Launched: 2005-10-12. Returned: 2005-10-16. Number crew: 2 . Duration: 4.81 days.
Details of the activities of the astronauts during the mission were amazingly scant, despite 24/7 coverage on Chinese television. This, and the release of only a few pictures of the interior module, with most of the instruments covered, led to the suspicion that most experiments were military in nature.
Shenzhou 6 was said to have 110 safety and comfort modifications based on the results of the previous Shenzhou 5 manned flight. A better environmental control system maintained the humidity below 80 percent aboard Shenzhou 6. The crew seats had improved impact struts to both better ensure their safety in case of a hard landing and to allow them to see what was going on outside the spacecraft through the portholes during reentry and landing. The spacecraft main computer was a new model. That used on the first five Shenzhou craft had been developed beginning in 1994, and had only 10 megabytes of storage. The new computer was half the size of the previous design, but had 100 times the memory and was10 times faster.
After a nominal launch and entry into orbit, the crew began use of the orbital module for the first time. Remaining in their suits, after testing the atmosphere in the orbital module, the crew cautiously opened first the descent module's forward hatch, then the orbital module's aft hatch. After ensuring good pressure integrity, the crew changed into blue flight jump suits. Presumably experiments in the orbital module required manned monitoring were activated. The crew slept in shifts, with one crew member in a sleeping bag in the orbital module, while the other stayed awake and kept watch in the descent module.
The second day began when Fei woke up after seven hours and eight minutes of sleep. The quality of his rest was reported to the ground using code words to preserve the crew's privacy. Then the two astronauts moved three times between the descent and orbital modules on the 20th orbit, in a test of the spacecraft's automatic motion damping system. The astronauts purposely used violent movements while donning and doffing space suits, moving between the modules, and opening and closing the hatches between the modules. After noon, the crew operated "various other" unnamed equipment in the orbital module. Late in the day, on orbit 30, Shenzhou 6's engines were operated for a few seconds to trim the orbit from a 343 km circular orbit to a slightly elliptical one.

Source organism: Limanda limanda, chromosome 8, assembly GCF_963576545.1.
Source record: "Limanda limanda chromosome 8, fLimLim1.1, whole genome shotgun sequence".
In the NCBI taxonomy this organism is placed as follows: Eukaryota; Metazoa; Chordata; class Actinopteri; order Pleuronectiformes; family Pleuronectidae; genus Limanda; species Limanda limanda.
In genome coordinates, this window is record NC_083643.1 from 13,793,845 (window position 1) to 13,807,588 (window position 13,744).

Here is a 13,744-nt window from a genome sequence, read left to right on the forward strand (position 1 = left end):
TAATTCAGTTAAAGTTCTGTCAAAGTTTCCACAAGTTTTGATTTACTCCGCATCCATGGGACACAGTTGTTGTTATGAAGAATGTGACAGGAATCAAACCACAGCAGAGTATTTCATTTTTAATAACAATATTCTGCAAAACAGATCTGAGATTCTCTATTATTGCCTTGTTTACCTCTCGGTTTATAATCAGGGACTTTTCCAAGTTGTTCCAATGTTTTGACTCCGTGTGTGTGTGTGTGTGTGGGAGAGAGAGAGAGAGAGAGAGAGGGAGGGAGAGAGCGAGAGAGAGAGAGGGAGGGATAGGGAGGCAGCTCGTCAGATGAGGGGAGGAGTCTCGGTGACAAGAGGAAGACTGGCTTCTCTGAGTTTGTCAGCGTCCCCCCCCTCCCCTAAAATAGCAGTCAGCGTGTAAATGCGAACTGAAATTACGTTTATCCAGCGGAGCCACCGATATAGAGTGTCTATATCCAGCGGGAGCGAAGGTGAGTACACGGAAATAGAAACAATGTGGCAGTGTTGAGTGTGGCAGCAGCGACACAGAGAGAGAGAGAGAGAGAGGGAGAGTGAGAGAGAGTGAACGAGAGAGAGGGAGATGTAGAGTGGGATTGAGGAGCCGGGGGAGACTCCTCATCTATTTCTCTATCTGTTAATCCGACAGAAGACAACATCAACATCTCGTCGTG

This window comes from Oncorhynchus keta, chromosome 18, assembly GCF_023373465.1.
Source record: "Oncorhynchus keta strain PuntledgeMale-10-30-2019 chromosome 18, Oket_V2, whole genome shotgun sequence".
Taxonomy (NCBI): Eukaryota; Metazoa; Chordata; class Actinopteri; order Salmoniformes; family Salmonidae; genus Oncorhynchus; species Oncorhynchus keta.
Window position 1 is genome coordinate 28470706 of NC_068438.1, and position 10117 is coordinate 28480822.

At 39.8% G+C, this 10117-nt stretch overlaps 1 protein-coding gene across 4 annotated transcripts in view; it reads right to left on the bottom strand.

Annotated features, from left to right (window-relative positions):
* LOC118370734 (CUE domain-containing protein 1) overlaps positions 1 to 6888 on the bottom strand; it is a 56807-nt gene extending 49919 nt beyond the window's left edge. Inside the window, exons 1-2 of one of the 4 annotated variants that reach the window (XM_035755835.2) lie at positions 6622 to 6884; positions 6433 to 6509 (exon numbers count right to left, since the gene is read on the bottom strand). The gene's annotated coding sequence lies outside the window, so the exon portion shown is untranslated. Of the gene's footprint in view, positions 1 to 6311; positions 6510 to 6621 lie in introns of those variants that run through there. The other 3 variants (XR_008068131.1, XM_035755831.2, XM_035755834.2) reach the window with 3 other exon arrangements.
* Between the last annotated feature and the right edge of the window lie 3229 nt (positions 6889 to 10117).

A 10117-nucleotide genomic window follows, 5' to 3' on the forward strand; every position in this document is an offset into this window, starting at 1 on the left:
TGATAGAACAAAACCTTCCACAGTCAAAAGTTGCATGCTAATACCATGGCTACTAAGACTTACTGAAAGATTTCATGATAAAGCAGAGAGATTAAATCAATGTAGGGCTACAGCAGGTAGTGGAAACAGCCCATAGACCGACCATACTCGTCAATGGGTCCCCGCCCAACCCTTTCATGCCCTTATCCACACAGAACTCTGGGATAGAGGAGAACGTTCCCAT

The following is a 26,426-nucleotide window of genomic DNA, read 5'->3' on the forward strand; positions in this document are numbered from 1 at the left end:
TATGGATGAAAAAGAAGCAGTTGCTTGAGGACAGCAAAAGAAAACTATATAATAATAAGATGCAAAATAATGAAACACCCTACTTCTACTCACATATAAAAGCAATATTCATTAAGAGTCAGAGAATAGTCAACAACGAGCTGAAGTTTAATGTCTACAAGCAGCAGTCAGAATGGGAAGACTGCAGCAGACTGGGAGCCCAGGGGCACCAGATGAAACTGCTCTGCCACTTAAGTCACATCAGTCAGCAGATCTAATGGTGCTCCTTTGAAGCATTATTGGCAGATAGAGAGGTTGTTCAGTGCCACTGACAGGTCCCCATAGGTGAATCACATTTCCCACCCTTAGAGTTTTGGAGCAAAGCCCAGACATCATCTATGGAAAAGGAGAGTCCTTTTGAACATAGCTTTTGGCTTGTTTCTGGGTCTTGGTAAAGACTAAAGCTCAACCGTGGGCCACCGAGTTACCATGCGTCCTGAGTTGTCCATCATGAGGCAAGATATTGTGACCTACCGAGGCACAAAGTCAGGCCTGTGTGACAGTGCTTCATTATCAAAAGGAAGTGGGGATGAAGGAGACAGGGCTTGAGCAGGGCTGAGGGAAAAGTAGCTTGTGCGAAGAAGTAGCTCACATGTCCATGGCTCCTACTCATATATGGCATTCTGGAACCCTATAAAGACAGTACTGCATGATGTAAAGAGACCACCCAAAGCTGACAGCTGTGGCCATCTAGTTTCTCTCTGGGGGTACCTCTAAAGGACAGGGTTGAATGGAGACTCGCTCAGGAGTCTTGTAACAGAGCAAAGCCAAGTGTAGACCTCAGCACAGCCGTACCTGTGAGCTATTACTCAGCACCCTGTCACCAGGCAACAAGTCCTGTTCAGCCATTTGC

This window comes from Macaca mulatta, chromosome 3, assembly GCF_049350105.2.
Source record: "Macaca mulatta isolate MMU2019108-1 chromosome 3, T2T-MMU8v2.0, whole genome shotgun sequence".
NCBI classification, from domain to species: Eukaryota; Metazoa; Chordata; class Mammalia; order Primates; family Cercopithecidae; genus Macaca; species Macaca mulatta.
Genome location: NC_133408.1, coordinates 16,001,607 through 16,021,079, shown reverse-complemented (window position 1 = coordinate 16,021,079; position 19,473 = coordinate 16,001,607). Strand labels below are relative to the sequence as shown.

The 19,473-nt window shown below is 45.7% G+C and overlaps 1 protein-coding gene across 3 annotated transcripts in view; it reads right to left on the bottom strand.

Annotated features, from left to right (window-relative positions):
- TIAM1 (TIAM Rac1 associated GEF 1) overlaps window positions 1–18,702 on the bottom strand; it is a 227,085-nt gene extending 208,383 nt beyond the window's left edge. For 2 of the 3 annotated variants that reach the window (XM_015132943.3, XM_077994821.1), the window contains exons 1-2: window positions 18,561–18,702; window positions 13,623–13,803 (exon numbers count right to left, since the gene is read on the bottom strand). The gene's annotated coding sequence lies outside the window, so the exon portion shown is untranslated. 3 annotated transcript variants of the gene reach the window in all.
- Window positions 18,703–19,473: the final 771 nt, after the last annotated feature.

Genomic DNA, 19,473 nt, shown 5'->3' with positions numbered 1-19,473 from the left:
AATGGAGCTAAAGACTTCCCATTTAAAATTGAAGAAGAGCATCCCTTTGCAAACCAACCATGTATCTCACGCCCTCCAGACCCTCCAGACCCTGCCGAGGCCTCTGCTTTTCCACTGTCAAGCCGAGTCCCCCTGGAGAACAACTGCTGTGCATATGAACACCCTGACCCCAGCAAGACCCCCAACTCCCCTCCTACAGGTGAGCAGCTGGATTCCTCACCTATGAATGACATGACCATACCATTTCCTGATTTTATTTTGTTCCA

No significant crew activities seem to have been reported on the third day of flight. Press reports stated that Shenzhou 6 carried 50 kilograms of oxygen for the crew, and that the cabin environment remain comfortable, with the temperature from 17 to 25 degrees centigrade, and relative humidity from 30 percent to 70 percent. Shenzhou 6 was said to have cost $110 million (900 million yuan) out of the $2.3 billion (19 billion yuan) that China had spent to date on the Shenzhou program.
On the fourth day of the mission the crew was reported to have conducted a series of otherwise undefined "orbital and ergonomic experiments" which obtained "a large quantity of data on space science". The crew was said to have tested different models of space suits, although it was not clear if this referred only to changing between the suits worn during launch and re-entry and the blue flight coveralls, or if some tests had been conducted with a new-design spacesuit planned for use in extra-vehicular activity in future flights. Chinese President Hu Jintao talked with the two astronauts during the day.
On the final day of flight, the crew prepared the spacecraft for landing and donned their spacesuits for the return. Re-entry went according to plan as follows:
On 21 October the orbital module fired its engines twice to move into a 355 km altitude orbit. It was expected to continue unmanned operations there for another six months.